Press "Enter" to skip to content

Month: December 2008

Joke: Computer Problem Report Form

Computer Problem Report Form 1. Describe your problem: 2. Now, describe the problem accurately: 3. Speculate wildly about the cause of the problem: 4. Problem Severity: A. Minor__ B. Minor__ C. Minor__ D. Trivial__ 5. Nature of the problem: A. Locked Up__ B. Frozen__ C. Hung__ D. Strange Smell__ 6. Is your computer plugged in? Yes__ No__ 7. Is it turned on? Yes__ No__ 8. Have you tried to fix it yourself? Yes__ No__ 9. Have you made it worse? Yes__ 10. Have you had “a friend” who “Knows all about computers” try to fix it for you? Yes__ No__ 11. Did they make it even worse? Yes__ 12. Have you read the manual? Yes__ No__ 13. Are you sure you’ve read the manual? Maybe__ No__ 14. Are you absolutely certain you’ve read the manual? No__ 15. If you read the manual, do you think you understood it? Yes__ No__ 16. If ‘Yes’ then explain why you can’t fix the problem yourself. 17. What were you doing with your computer at the time the problem occurred? l8. If you answered ‘nothing’ then explain why you were logged in? l9. Are you sure you aren’t imagining the problem? Yes__ No__ 20.…

PHP: md5 hashes, base_convert and 32 bit limitations

I’ve had cause to convert an md5 hash from the standard hexadecimal base 16 to base 36 (mainly to make it shorter for presentation purposes). However, using base_convert in PHP proved unreliable as the string wouldn’t always convert back correctly. This is on 64 bit Linux, but I’m not certain PHP has been compiled with 64 bit support (so it is probably defaulting to 32bit). However, thanks to this post on the PHP documentation, I’ve changed the code to use: /*use gmp library to convert base. gmp will convert numbers > 32bit*/ if (!function_exists(‘gmp_strval’)) {     trigger_error(‘GMP does not appear to be compiled into PHP’); } function gmp_convert($num, $base_a, $base_b) {         return gmp_strval ( gmp_init($num, $base_a), $base_b ); } To test this, here’s the code I used: function testconvert() {     $a=Array(10,23,46,239423, PHP_INT_MAX, 323927832, 174623748237, PHP_INT_MAX.PHP_INT_MAX);     foreach ($a as $key) {         $converted=gmp_convert($key,10,36);         $phpstandard=base_convert($key,10,36);         print ‘key=’.$key.’. Convert: ‘.$phpstandard.’,’.$converted;         if (!(base_convert($phpstandard,36,10)==$key)) { print ‘<strong>Standard PHP Failed</strong>’; }         if (!(gmp_convert($converted,36,10)==$key)) { print ‘<strong>GM PHP Failed</strong>’; }         print ‘<br>’;     }     foreach ($a as $skey) {         $key=md5($skey);         $converted=gmp_convert($key,16,36);         $phpstandard=base_convert($key,16,36);         print ‘key=’.$key.’. Convert: ‘.$phpstandard.’,’.$converted;         if (!(base_convert($phpstandard,36,16)==$key)) { print ‘  <strong>Standard PHP Failed</strong>’; }         if (!(gmp_convert($converted,36,16)==$key)) { print ‘  <strong>GM PHP Failed</strong>’; }         print ‘<br>’;     } }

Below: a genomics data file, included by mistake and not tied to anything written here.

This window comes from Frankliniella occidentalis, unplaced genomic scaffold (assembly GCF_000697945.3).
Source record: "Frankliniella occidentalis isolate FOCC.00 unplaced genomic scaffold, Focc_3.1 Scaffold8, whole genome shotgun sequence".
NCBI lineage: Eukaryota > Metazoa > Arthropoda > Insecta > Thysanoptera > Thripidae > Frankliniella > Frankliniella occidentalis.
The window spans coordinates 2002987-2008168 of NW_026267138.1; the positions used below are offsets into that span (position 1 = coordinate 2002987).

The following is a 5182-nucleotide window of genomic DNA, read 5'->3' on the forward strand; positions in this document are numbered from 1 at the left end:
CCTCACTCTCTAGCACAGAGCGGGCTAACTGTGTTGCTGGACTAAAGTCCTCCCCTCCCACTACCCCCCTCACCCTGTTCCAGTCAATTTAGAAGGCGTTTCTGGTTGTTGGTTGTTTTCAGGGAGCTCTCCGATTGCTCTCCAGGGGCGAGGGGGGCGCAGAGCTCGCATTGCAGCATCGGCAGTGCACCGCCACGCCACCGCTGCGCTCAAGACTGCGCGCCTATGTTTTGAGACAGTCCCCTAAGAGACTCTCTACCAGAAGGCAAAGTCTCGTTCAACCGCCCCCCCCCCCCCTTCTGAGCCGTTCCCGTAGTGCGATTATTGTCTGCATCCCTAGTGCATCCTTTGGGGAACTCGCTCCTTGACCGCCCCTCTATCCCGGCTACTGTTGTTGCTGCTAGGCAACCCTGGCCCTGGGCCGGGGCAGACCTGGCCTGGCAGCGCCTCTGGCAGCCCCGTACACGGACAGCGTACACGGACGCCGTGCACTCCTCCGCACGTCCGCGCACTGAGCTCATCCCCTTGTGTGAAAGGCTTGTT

e-Commerce: ClickCartPro making all product ids safe

Basically, in ClickCartPro product “identifers” can not have spaces, commas, full stops or brackets in them (basically only the letters A-z, numbers and underscores) and they have to be a maximum length (I’m not sure what the exact maximum is). If you are maintaining an “established” store (i.e. one with products) where a number of products are showing up on the front end, but when you try to “Add to cart” they don’t appear in the cart then this is probably the problem. To “fix” it (this is more a work around), run the following UNREVERSABLE MySQL code (i.e. make sure you have a backup before hand): create table temp_replacetest(id varchar(250),hash char(32)); INSERT INTO temp_replacetest (SELECT id,md5(id) from gbu0_prod); update gbu0_prod,temp_replacetest SET gbu0_prod.xprod=replace(gbu0_prod.xprod,,temp_replacetest.hash) where IN (gbu0_prod.xprod); drop table temp_replacetest; update gbu0_prod set id=md5(id); select id,xprod from gbu0_prod This will set all product ids to be md5 hashes which, since they only consist of 32 numbers or the letters a-f, are “safe” to use as product identifiers.

Life: Nationwide and their ATM time machine

Have a look at this snapshot of my Nationwide Building Society’s online statement: I’ve blocked out the bits which don’t matter.. See anything odd? No – well, the statement was dated “Saturday 6th of December 2008”, but it’s showing a “Branch or Cash Machine Withdrawal” for £20.00 on Monday the 8th of December 2008: two days in the future! I know I regularly withdraw £20 or £30 pounds from an ATM (Automatic Teller Machine: the proper name for cash machines/hole in the wall machines) on a Monday, but isn’t Nationwide being a bit presumptuous in thinking that I’ll do the same again this coming Monday? Or have they just invented a time machine so they can ensure that they know what the financial markets are going to be like in the future…